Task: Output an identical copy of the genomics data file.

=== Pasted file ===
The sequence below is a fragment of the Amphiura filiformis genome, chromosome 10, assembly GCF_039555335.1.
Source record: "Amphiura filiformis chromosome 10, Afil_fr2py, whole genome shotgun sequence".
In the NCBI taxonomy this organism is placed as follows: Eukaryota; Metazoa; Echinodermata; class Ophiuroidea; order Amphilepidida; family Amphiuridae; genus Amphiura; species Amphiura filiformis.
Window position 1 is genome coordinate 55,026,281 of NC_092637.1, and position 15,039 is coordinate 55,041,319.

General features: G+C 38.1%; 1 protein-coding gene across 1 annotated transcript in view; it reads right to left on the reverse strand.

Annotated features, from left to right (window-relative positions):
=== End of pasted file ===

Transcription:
The sequence below is a fragment of the Amphiura filiformis genome, chromosome 10, assembly GCF_039555335.1.
Source record: "Amphiura filiformis chromosome 10, Afil_fr2py, whole genome shotgun sequence".
In the NCBI taxonomy this organism is placed as follows: Eukaryota; Metazoa; Echinodermata; class Ophiuroidea; order Amphilepidida; family Amphiuridae; genus Amphiura; species Amphiura filiformis.
Window position 1 is genome coordinate 55,026,281 of NC_092637.1, and position 15,039 is coordinate 55,041,319.

General features: G+C 38.1%; 1 protein-coding gene across 1 annotated transcript in view; it reads right to left on the reverse strand.

Annotated features, from left to right (window-relative positions):